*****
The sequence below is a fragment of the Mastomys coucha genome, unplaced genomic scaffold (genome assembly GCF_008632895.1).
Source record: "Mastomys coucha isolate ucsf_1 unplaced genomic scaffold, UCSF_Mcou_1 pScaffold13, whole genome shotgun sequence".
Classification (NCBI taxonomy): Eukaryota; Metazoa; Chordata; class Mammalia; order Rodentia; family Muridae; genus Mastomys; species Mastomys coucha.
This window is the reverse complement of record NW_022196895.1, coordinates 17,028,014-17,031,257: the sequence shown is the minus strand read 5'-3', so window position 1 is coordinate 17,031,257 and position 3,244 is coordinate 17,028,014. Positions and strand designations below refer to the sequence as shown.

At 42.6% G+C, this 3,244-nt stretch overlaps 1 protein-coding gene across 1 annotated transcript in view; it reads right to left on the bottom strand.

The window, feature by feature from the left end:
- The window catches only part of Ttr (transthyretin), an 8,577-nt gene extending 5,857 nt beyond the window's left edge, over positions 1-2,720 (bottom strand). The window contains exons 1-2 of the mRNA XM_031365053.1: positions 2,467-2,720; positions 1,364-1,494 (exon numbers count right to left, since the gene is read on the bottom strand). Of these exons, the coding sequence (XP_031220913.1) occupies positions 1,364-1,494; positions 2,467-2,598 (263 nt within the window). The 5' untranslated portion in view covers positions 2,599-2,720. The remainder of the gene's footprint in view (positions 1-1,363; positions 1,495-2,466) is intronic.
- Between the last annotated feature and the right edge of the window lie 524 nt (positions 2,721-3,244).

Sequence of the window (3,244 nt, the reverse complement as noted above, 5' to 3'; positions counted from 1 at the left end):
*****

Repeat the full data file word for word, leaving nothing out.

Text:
The sequence below is a fragment of the Mastomys coucha genome, unplaced genomic scaffold (genome assembly GCF_008632895.1).
Source record: "Mastomys coucha isolate ucsf_1 unplaced genomic scaffold, UCSF_Mcou_1 pScaffold13, whole genome shotgun sequence".
Classification (NCBI taxonomy): Eukaryota; Metazoa; Chordata; class Mammalia; order Rodentia; family Muridae; genus Mastomys; species Mastomys coucha.
This window is the reverse complement of record NW_022196895.1, coordinates 17,028,014-17,031,257: the sequence shown is the minus strand read 5'-3', so window position 1 is coordinate 17,031,257 and position 3,244 is coordinate 17,028,014. Positions and strand designations below refer to the sequence as shown.

At 42.6% G+C, this 3,244-nt stretch overlaps 1 protein-coding gene across 1 annotated transcript in view; it reads right to left on the bottom strand.

The window, feature by feature from the left end:
- The window catches only part of Ttr (transthyretin), an 8,577-nt gene extending 5,857 nt beyond the window's left edge, over positions 1-2,720 (bottom strand). The window contains exons 1-2 of the mRNA XM_031365053.1: positions 2,467-2,720; positions 1,364-1,494 (exon numbers count right to left, since the gene is read on the bottom strand). Of these exons, the coding sequence (XP_031220913.1) occupies positions 1,364-1,494; positions 2,467-2,598 (263 nt within the window). The 5' untranslated portion in view covers positions 2,599-2,720. The remainder of the gene's footprint in view (positions 1-1,363; positions 1,495-2,466) is intronic.
- Between the last annotated feature and the right edge of the window lie 524 nt (positions 2,721-3,244).

Sequence of the window (3,244 nt, the reverse complement as noted above, 5' to 3'; positions counted from 1 at the left end):